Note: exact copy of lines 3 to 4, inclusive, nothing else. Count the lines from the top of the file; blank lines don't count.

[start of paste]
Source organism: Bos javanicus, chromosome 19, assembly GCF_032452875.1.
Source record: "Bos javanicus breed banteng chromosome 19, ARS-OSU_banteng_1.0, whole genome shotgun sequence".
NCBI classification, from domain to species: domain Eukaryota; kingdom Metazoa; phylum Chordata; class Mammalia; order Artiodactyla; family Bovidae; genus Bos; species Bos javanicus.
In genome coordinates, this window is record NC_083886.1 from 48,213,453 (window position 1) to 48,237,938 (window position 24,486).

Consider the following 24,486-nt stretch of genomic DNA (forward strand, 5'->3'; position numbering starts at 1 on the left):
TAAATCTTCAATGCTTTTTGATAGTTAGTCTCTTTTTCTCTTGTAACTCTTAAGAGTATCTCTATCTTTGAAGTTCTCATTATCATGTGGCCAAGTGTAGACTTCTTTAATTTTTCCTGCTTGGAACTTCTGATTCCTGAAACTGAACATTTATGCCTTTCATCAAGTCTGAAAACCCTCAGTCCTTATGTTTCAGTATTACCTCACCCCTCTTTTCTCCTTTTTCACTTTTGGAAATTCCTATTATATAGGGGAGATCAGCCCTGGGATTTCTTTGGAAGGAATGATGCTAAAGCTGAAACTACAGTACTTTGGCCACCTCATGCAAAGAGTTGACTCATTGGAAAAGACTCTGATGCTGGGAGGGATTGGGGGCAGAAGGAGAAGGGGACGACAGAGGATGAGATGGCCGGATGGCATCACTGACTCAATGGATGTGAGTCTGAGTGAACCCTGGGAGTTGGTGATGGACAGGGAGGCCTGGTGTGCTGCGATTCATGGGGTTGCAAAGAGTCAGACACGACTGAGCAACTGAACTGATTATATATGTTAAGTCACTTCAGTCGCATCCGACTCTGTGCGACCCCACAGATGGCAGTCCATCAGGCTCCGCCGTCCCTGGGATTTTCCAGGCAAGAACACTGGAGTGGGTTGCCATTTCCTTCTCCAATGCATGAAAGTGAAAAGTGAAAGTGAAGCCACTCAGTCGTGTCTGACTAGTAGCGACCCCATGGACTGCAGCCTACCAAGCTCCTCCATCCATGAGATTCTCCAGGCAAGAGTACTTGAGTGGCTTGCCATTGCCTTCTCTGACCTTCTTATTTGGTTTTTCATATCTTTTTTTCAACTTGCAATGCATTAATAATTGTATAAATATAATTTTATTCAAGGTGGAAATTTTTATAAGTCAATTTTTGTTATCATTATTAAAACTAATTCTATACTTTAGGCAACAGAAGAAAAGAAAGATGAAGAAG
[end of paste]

NCBI classification, from domain to species: domain Eukaryota; kingdom Metazoa; phylum Chordata; class Mammalia; order Artiodactyla; family Bovidae; genus Bos; species Bos javanicus.
In genome coordinates, this window is record NC_083886.1 from 48,213,453 (window position 1) to 48,237,938 (window position 24,486).